Let’s call him Jimmy. He is 31, more or less, from the town in which his father and mother were born. As a youngster, he knew nearly everyone within a mile or so of his home, and several who lived farther away. He rode his bicycle around the town, the way some kids where I live ride their bikes around Gettysburg.
“Sometimes we stacked concrete blocks in an alley, to hold up the end of a two-by-ten board,” he said. “Then we raced our bikes to see who could jump the longest.”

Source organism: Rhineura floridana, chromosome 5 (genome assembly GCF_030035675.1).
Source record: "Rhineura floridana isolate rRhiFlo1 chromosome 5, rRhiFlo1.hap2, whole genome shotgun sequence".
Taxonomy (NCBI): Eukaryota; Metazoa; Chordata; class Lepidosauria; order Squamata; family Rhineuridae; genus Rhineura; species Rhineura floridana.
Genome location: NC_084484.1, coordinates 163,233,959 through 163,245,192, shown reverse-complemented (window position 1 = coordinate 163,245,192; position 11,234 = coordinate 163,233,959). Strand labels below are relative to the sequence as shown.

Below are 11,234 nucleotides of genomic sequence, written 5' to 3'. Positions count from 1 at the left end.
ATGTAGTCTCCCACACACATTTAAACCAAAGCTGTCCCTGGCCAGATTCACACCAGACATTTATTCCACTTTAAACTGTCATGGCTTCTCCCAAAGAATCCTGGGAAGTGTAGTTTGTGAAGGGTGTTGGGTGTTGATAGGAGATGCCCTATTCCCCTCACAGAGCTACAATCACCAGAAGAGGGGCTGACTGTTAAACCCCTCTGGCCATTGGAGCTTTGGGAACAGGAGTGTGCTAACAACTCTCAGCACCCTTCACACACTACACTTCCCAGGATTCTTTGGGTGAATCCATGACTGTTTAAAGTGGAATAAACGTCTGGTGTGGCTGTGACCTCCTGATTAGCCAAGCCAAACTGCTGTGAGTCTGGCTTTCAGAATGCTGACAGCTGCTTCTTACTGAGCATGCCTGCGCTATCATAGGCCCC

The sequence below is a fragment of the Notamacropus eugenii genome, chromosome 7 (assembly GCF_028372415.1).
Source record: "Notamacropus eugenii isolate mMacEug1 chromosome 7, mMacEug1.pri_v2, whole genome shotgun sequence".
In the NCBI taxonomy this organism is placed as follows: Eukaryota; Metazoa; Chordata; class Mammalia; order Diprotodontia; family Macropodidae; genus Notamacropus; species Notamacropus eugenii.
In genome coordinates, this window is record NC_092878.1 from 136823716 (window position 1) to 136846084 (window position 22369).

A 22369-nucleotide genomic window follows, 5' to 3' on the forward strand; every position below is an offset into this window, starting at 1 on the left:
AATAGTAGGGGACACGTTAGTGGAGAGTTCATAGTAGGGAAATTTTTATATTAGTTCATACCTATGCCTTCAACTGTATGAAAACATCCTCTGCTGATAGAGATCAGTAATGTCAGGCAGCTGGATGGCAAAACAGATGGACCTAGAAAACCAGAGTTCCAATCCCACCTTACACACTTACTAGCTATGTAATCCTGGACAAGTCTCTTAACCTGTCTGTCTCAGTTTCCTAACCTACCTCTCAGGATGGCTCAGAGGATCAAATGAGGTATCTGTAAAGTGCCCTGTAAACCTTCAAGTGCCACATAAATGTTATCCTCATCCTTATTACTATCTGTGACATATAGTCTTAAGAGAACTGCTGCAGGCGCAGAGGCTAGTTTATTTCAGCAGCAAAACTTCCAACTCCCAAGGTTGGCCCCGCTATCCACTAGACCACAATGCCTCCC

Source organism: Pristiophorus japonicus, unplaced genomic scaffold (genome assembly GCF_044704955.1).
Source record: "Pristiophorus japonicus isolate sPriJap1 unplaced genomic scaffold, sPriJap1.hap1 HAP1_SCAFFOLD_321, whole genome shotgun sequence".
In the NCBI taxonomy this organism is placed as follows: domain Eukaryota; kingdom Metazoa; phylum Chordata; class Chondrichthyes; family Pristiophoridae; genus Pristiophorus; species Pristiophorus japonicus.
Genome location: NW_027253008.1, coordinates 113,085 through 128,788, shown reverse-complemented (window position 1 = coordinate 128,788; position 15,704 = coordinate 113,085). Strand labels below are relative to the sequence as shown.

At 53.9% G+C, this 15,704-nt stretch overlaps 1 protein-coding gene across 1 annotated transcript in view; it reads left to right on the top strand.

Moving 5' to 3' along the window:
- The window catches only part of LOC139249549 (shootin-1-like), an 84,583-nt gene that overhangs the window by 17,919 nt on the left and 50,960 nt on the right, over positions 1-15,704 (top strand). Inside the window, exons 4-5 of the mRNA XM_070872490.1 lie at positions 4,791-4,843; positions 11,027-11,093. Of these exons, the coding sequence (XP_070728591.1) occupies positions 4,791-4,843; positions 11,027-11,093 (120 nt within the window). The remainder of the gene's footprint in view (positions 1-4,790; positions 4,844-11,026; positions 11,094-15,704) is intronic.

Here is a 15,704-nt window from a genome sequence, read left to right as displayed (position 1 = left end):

“I usually won,” the now father of four boasts.
Continue reading Father seeks family haven
Published in the Gettysburg Times, 9/6/2013)
The question hangs in the air like the oppressively humid heat we’ve swum through this summer, and cloaks the “news” networks with an emperor’s robe of non-information as they all seem to read from the same press release, and turn phrases of one into clichés of the other.
Should we attack Syria? What will be our point? Will not doing it make us appear weak?
The answers are, in order: No; employment for our arms manufacturers; and what is this, junior high? Continue reading Sometimes, some places, war is necessary; Syria is not one of those times or places